Only Partially Color-Blind: John Marshall Harlan's View of Race and the Constitution
Earl M. Maltz
Rutgers, The State University of New Jersey - School of Law-Camden
Georgia State University Law Review, Vol. 12, p. 973, 1995
Few nineteenth century justices are held in higher esteem than the first Justice John Marshall Harlan. Harlan’s reputation is based largely on his 1896 dissent in Plessy v. Ferguson. With its ringing endorsement of the concept of the “color-blind Constitution,” this dissent is at times viewed as embodying a commitment to modern concepts of racial equality.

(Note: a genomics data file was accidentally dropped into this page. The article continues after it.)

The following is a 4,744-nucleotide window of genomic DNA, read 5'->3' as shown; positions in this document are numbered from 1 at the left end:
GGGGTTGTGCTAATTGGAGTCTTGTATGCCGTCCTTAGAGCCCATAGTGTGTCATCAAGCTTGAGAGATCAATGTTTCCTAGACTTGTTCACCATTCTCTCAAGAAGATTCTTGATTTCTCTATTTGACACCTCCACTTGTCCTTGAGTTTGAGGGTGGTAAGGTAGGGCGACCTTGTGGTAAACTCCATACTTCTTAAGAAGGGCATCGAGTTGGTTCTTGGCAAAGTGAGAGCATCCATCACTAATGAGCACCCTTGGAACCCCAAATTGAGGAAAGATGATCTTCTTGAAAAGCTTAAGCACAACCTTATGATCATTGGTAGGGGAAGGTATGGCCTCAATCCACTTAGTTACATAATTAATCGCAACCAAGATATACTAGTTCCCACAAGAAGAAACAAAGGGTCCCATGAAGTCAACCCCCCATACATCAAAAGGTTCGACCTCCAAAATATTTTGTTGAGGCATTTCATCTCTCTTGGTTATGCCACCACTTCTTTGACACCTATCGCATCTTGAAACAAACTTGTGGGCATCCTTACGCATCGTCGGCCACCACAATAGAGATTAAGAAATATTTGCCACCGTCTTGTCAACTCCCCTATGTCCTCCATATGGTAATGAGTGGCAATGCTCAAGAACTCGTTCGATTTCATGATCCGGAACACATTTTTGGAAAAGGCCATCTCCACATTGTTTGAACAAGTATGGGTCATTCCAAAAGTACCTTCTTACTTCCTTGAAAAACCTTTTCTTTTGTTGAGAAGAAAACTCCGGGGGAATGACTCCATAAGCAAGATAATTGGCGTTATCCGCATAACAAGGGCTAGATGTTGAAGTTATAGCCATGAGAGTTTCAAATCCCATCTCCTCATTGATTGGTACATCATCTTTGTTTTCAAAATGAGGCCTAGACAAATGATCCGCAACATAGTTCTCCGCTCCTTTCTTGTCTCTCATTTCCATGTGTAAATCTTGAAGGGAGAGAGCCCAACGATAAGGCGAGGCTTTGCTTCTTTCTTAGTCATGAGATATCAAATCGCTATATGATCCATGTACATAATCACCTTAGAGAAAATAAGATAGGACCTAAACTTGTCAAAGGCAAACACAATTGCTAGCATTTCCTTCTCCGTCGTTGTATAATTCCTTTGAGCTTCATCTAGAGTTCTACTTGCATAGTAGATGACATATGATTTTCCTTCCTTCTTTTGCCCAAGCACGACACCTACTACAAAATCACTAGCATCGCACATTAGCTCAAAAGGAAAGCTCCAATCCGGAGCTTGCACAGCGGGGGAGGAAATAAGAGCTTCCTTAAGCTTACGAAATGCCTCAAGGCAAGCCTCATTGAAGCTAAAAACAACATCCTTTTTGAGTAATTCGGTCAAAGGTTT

This article, which first appeared in the Gerogia State Law Review in a symposium marking the 100th anniversary of Plessy, argues that the scope of Harlan’s vision of racial equality is often greatly overstated. To be sure, in comparison to his colleagues on the Waite and Fuller Courts, Harlan was generally more sympathetic to the plight of African-Americans. However, even in this narrow context, Harlan’s approach was quite different than even the most conservative modern justices. Moreover, he showed much less solicitude for the rights of Native Americans and people of Chinese descent. The most consistent theme of these cases is a commitment to nationalism rather than a robust theory of racial equality.
Number of Pages in PDF File: 44Accepted Paper Series
Date posted: April 30, 2009
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